Adherence to Long-Term Therapies - Evidence for Action
(2003; 211 pages) View the PDF document
Table of Contents
View the documentPreface
View the documentAcknowledgements
View the documentScientific writers
View the documentIntroduction
View the documentTake-home messages
Open this folder and view contentsSection I - Setting the scene
Open this folder and view contentsSection II - Improving adherence rates: guidance for countries
Close this folderSection III - Disease-Specific Reviews
Open this folder and view contentsChapter VII - Asthma
Open this folder and view contentsChapter VIII - Cancer (Palliative care)
Open this folder and view contentsChapter IX - Depression
Open this folder and view contentsChapter X - Diabetes
Open this folder and view contentsChapter XI - Epilepsy
Open this folder and view contentsChapter XII - Human immunodeficiency virus and acquired immunodeficiency syndrome
Close this folderChapter XIII - Hypertension
View the document1. Prevalence of adherence to pharmacotherapy in patients with hypertension
View the document2. Impact of adherence on blood pressure control and cardiovascular outcome
View the document3. Adherence to non-pharmacological treatment
View the document4. Factors contributing to adherence
View the document5. Interventions for improving adherence
View the document6. Conclusions
View the document7. References
Open this folder and view contentsChapter XIV - Tobacco smoking cessation
Open this folder and view contentsChapter XV - Tuberculosis
Open this folder and view contentsAnnexes
Open this folder and view contentsWhere to find a copy of this book
 

1. Prevalence of adherence to pharmacotherapy in patients with hypertension

Despite the availability of effective treatment, over half of the patients being treated for hypertension drop out of care entirely within a year of diagnosis (15) and of those who remain under medical supervision only about 50% take at least 80% of their prescribed medications (16). Consequently, because of poor adherence to antihypertensive treatment, approximately 75% of patients with a diagnosis of hypertension do not achieve optimum blood-pressure control (13,18).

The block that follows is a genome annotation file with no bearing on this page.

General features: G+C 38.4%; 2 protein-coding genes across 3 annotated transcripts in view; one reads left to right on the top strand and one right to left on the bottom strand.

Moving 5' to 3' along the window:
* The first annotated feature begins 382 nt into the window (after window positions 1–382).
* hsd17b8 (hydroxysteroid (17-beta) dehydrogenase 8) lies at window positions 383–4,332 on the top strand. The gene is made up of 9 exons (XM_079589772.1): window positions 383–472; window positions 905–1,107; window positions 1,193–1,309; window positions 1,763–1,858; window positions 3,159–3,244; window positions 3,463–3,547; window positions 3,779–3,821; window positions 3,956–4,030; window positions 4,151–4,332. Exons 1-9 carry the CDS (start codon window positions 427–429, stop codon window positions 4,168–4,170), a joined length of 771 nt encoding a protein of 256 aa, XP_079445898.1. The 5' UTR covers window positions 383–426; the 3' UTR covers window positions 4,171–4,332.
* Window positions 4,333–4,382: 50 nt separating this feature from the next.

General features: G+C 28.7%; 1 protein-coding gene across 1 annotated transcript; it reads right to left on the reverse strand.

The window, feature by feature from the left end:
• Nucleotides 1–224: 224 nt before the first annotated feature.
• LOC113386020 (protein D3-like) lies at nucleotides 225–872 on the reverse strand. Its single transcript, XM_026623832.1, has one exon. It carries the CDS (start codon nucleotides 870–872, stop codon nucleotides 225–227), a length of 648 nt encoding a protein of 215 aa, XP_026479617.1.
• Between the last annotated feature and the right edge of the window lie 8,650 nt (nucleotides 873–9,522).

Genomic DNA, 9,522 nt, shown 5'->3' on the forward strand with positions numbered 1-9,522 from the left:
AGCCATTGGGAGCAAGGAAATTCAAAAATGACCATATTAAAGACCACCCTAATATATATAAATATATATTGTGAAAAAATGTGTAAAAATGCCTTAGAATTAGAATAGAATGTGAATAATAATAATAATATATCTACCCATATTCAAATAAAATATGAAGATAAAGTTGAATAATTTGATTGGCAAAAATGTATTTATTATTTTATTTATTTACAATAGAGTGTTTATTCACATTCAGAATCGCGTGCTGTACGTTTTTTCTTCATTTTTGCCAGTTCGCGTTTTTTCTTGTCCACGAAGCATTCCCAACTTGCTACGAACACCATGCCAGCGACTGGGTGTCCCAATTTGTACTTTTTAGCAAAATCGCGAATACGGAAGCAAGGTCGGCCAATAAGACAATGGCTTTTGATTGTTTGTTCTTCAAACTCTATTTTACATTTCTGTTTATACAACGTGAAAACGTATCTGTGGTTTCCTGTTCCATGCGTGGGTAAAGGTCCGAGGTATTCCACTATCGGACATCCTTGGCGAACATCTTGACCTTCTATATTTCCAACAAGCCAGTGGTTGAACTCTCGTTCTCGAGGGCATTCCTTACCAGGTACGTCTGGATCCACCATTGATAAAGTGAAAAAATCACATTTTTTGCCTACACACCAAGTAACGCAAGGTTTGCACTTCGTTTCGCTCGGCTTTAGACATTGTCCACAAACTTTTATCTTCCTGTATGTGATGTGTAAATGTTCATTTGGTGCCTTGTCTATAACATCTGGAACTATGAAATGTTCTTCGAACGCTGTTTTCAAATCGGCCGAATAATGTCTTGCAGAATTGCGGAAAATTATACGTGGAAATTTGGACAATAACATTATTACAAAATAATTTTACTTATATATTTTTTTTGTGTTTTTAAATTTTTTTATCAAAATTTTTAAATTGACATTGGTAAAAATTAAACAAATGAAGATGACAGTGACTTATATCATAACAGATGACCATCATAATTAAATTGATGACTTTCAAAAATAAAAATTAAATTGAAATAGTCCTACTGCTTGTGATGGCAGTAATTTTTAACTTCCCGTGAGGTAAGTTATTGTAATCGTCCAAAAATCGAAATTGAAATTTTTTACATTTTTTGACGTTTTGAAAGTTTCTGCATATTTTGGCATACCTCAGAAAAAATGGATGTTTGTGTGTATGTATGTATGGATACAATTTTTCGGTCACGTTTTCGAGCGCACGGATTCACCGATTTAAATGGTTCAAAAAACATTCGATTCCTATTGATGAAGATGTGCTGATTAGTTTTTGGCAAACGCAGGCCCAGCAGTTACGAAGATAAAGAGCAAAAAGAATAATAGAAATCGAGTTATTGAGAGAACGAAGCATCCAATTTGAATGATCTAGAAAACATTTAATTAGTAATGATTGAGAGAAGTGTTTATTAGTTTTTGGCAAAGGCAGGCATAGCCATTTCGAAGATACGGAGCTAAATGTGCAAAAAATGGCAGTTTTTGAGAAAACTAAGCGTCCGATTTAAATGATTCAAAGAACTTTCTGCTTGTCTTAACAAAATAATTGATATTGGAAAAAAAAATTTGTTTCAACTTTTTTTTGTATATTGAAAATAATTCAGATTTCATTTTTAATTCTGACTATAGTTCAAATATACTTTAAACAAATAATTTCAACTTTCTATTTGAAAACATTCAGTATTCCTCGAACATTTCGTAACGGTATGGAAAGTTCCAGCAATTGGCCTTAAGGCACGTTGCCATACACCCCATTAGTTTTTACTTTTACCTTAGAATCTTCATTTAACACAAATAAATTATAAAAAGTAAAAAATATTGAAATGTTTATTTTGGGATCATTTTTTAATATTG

Estimates of the extent to which patients adhere to pharmacotherapy for hypertension vary between 50 and 70%. This variation relates to differences in study groups, duration of follow-up, methods of assessment of adherence and drug regimens used in different studies. For example, studies that defined adherence as an 80% ratio of days on which medication was dispensed to days in the study period, reported adherence rates ranging from 52 to 74% (19,20). Other studies that have investigated discontinuation of antihypertensives have reported adherence rates of 43 to 88% (21 - 24). Furthermore, it has been estimated that within the first year of treatment 16 to 50% of patients with hypertension discontinue their antihypertensive medications, and among those who continue their therapy in the long term, missed doses of medication are common (25). These figures differ for newly-diagnosed patients and those with chronic, long-standing hypertension (26).

Another source of variation that could explain the differences in rates of adherence is the method used to measure adherence. Examples of methods used include calculating the percentage of pills taken in a specific time period, the percentage of patients taking 80% of their pills, the improvement in number of pills taken, the dropouts from treatment and follow-up, and the missed appointments. There are also indirect proxy measures such as change in blood pressure and the achievement of target blood pressure (27).

to previous section
to next section
 
 
The WHO Essential Medicines and Health Products Information Portal was designed and is maintained by Human Info NGO. Last updated: August 29, 2014